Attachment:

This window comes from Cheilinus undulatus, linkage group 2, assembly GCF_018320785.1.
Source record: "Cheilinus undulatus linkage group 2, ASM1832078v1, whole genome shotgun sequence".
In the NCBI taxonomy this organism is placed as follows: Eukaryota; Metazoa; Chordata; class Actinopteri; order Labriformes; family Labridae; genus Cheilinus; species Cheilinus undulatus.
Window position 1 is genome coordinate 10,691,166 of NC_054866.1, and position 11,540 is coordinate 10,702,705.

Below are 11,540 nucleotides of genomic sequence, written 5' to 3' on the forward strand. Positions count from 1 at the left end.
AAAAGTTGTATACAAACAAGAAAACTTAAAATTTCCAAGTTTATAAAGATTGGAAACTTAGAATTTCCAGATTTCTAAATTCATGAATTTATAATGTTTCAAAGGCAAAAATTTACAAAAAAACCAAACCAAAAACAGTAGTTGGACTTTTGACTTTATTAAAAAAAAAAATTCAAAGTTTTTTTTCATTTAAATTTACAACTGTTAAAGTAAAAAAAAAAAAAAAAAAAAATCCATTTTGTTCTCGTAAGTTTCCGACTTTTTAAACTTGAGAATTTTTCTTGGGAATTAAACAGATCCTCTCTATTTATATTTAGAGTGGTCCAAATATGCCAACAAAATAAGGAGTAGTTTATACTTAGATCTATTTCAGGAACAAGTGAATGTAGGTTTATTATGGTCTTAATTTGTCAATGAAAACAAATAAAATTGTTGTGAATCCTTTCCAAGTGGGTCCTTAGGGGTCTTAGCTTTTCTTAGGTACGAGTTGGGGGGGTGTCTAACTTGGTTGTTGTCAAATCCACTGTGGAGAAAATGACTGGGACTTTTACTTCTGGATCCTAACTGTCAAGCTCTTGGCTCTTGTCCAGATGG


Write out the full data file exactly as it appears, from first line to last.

This window comes from Cheilinus undulatus, linkage group 2, assembly GCF_018320785.1.
Source record: "Cheilinus undulatus linkage group 2, ASM1832078v1, whole genome shotgun sequence".
In the NCBI taxonomy this organism is placed as follows: Eukaryota; Metazoa; Chordata; class Actinopteri; order Labriformes; family Labridae; genus Cheilinus; species Cheilinus undulatus.
Window position 1 is genome coordinate 10,691,166 of NC_054866.1, and position 11,540 is coordinate 10,702,705.

Below are 11,540 nucleotides of genomic sequence, written 5' to 3' on the forward strand. Positions count from 1 at the left end.
AAAAGTTGTATACAAACAAGAAAACTTAAAATTTCCAAGTTTATAAAGATTGGAAACTTAGAATTTCCAGATTTCTAAATTCATGAATTTATAATGTTTCAAAGGCAAAAATTTACAAAAAAACCAAACCAAAAACAGTAGTTGGACTTTTGACTTTATTAAAAAAAAAAATTCAAAGTTTTTTTTCATTTAAATTTACAACTGTTAAAGTAAAAAAAAAAAAAAAAAAAAATCCATTTTGTTCTCGTAAGTTTCCGACTTTTTAAACTTGAGAATTTTTCTTGGGAATTAAACAGATCCTCTCTATTTATATTTAGAGTGGTCCAAATATGCCAACAAAATAAGGAGTAGTTTATACTTAGATCTATTTCAGGAACAAGTGAATGTAGGTTTATTATGGTCTTAATTTGTCAATGAAAACAAATAAAATTGTTGTGAATCCTTTCCAAGTGGGTCCTTAGGGGTCTTAGCTTTTCTTAGGTACGAGTTGGGGGGGTGTCTAACTTGGTTGTTGTCAAATCCACTGTGGAGAAAATGACTGGGACTTTTACTTCTGGATCCTAACTGTCAAGCTCTTGGCTCTTGTCCAGATGG